Many Pennsylvania colleges are taking on the burden of ensuring their students can vote in the upcoming presidential election.
The voter identification law, which passed in March and was upheld August 15 by the Pennsylvania Commonwealth Court, requires photo IDs from accredited Pennsylvania colleges and universities to have an expiration date to be valid at the polls. The PennCard is valid because it has an expiration date.
According to a study done in April by the Pennsylvania Public Interest Research Group, 91 accredited colleges surveyed at the time did not have acceptable IDs. These schools enroll over half a million — or around 84 percent — of students in Pennsylvania, according to the study.
Penn, along with Drexel, Villanova and Temple universities currently meet the ID requirements.
Colleges with invalid IDs, such as Bryn Mawr College and Penn State University, are taking steps to ensure their IDs will be valid by November. Most are affixing stickers with an expiration date, an acceptable form of providing an expiration date under the law.
Press Secretary of the Pennsylvania Department of State Ron Ruman said the government had been “fairly flexible” in expiration date stickers. The stickers, he added, could give a specific date or read “fall semester 2012” as an expiration date.
Most institutions producing the stickers have said the cost is negligible. According to Doreen Tobin, vice president for student affairs at East Stroudsburg University, ESU is producing the stickers “in house,” costing a cent per sticker. As of fall 2011, 7,353 students were enrolled in ESU.
Josh Stern, associate vice president for student affairs and dean of students at Arcadia University and a 1999 Graduate School of Education alumnus, wrote in an email that it would cost under $100 to have the stickers printed. Arcadia enrolls around 6,000 graduate and undergraduate students.
Haverford College produced its stickers via Microsoft Word, according to its OneCard administrator John Castrege. The college paid $34.99 for 8,000 stickers, which will serve its 1,198 students.
ESU also dealt with the decision of when to allow its stickers to expire. They chose to print December 2012 on the stickers for upperclassmen. New freshmen will be issued IDs with nine semesters until the expiration date.
“We couldn’t arbitrarily give everyone nine semesters,” Tobin said. Upperclassmen who want an ID with an expiration date will need to pay $10 for it, less than the regular replacement fee of $25.
Bryn Mawr which has 1,300 undergraduates and 400 graduate students, is issuing new IDs for all students.
“We called Voter Services, and there were no guidelines [for the stickers],” said Ellie Esmond, co-director of the Civic Engagement Office at Bryn Mawr. Esmond said she was unable to find consistent rules for what information had to be printed on expiration stickers.
“I’m concerned that it’s very open to interpretation on campuses,” she said. “There’s going to be a lot of confusion at the polls.”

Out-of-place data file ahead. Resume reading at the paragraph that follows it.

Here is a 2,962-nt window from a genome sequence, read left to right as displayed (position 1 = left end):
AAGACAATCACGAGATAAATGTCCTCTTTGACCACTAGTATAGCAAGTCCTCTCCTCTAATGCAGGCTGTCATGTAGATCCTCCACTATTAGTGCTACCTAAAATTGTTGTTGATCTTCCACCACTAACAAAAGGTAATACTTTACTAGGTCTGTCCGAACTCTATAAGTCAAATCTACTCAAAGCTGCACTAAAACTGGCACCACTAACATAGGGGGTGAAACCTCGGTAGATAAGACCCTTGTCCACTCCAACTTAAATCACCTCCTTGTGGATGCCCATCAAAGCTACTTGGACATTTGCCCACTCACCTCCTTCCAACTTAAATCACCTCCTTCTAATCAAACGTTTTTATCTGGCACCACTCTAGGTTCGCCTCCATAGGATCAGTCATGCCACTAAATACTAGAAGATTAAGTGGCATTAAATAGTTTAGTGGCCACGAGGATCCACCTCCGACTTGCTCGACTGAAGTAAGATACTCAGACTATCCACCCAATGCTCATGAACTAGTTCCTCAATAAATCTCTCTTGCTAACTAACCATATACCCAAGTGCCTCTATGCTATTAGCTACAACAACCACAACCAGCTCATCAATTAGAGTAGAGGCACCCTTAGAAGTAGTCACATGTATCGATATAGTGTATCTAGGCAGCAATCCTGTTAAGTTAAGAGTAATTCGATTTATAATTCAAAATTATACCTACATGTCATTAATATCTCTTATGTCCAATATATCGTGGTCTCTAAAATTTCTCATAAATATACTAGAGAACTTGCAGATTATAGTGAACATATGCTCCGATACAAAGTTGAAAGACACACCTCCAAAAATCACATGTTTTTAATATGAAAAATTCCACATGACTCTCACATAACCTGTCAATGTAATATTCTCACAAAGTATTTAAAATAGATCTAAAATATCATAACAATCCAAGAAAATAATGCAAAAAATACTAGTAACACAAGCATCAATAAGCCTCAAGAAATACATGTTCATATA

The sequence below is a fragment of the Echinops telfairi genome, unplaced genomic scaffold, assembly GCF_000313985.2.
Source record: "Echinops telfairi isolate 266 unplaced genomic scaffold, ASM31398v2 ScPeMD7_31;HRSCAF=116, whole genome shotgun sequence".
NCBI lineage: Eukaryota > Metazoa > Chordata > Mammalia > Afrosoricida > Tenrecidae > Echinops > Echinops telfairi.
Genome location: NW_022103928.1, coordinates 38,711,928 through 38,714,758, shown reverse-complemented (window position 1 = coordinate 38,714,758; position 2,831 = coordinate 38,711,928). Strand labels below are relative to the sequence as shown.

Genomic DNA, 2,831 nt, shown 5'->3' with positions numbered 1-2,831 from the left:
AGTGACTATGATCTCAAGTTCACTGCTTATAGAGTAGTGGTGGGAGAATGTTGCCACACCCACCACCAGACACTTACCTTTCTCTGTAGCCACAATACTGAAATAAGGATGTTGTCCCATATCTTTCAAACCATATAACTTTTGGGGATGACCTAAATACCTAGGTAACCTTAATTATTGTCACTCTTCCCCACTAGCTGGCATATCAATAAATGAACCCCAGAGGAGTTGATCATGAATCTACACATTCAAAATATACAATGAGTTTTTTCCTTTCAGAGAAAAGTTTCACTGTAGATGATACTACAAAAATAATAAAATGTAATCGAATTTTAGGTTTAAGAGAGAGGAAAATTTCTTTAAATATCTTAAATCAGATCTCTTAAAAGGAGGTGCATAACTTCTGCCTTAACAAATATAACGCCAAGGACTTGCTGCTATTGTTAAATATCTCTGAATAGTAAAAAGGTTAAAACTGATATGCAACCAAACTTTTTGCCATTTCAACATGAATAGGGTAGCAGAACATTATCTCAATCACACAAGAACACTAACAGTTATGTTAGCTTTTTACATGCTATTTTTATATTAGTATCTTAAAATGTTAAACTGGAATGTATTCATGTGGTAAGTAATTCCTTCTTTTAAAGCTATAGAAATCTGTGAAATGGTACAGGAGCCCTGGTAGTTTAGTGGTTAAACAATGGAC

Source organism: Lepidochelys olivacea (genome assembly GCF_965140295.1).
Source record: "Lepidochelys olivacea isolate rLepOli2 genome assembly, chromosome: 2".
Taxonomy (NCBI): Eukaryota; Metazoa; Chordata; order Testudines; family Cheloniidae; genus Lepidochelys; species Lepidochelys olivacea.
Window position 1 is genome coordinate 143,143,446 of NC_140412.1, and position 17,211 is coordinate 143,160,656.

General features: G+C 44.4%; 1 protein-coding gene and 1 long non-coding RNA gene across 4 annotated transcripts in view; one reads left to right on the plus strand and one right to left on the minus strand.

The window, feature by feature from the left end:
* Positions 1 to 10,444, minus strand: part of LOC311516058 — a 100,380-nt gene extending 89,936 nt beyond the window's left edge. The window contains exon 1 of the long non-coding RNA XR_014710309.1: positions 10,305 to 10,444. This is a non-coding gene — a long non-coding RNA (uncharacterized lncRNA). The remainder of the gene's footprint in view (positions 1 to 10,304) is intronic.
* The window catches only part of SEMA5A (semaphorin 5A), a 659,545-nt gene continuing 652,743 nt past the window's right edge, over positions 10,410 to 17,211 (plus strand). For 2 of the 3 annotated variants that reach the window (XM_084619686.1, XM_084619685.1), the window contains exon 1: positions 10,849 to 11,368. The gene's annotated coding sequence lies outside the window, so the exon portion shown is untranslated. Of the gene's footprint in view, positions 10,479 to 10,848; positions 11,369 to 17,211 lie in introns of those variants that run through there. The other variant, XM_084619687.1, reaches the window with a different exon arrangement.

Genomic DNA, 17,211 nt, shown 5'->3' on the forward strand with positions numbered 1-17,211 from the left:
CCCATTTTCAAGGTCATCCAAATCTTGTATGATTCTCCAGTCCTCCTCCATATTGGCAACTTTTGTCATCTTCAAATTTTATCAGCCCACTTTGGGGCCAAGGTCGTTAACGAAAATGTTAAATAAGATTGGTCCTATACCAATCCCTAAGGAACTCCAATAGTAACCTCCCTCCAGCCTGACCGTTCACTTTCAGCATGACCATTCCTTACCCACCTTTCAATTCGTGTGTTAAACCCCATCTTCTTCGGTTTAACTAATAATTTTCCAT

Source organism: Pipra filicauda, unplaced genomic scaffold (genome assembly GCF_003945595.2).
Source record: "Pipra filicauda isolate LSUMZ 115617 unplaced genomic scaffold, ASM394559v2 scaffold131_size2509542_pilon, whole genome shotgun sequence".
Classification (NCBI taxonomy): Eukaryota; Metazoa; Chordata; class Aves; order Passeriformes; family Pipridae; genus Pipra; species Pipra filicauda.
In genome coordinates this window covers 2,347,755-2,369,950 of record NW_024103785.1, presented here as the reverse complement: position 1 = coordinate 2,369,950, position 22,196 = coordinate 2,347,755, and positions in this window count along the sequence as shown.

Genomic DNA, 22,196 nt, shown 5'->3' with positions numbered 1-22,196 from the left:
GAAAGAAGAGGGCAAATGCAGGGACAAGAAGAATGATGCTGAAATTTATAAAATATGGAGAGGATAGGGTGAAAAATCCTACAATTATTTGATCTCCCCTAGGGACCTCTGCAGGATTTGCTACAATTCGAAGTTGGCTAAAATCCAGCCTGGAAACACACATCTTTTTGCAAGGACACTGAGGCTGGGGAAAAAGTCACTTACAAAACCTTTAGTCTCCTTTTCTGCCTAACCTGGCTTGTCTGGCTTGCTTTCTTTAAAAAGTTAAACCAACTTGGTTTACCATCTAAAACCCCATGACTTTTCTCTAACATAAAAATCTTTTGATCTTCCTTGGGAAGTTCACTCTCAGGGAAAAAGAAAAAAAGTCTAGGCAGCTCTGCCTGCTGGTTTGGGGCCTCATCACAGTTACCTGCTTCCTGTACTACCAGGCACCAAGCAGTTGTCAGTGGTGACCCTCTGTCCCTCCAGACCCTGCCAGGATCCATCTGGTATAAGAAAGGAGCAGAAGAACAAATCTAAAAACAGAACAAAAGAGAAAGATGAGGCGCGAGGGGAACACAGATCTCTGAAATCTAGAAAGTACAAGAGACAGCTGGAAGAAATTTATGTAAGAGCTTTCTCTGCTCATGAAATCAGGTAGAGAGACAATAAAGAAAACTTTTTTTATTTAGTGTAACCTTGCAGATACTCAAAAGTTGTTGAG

However, some Pennsylvania colleges are not moving to make their student IDs valid at the polls.
“Price was one of the issues,” PennPIRG Program Associate Angela Lee said. “A lot of [the schools] were saying they weren’t aware of the law and weren’t doing anything.” PennPIRG has been raising awareness about the law on college campuses and helping them comply with the law.
They have been printing reminder cards and registering new youth voters, according to Lead Organizer for PennPIRG Students Vanessa Wright.
“We have a western county with the lowest turnout across the board,” she said. “It’s really important to make it as easy as possible to register to vote.”
Students whose schools are not providing valid ID will have to rely on other forms, such as a Pennsylvania drivers’ license or a U.S. passport. Without those, they will have to get a photo ID card for voting purposes at the Pennsylvania Department of Transportation. Those wishing to do so must present two proofs of residency, such as an utility bill or a piece of mail addressed to a dormitory.
While some colleges have PennDOT centers in their zipcode, other students looking to vote will have to travel much farther. Lee described Elizabethtown College, which enrolls approximately 2,300 undergraduates, as being reluctant to buy stickers due to cost. Elizabethtown is approximately 14 miles away from the nearest PennDOT that issues photo ID cards. Distances range from less than a mile to about 26 miles.
To get a photo ID card from PennDOT, students with an out of state drivers’ license must surrender their license to get the card.
“If you get a secure Pennsylvania photo ID, you’re declaring residency here,” PennDOT spokesperson Jan McKnight said. “You can only declare residency in one place.”
Lee found this measure “restrictive.”
“I don’t think many [students] would want to relinquish their license to get a Pennsylvania voter ID,” she said.
The voter ID ruling from the Commonwealth Court will be appealed in the Pennsylvania Supreme Court in September. The oral arguments are expected to conclude on Sept. 13.
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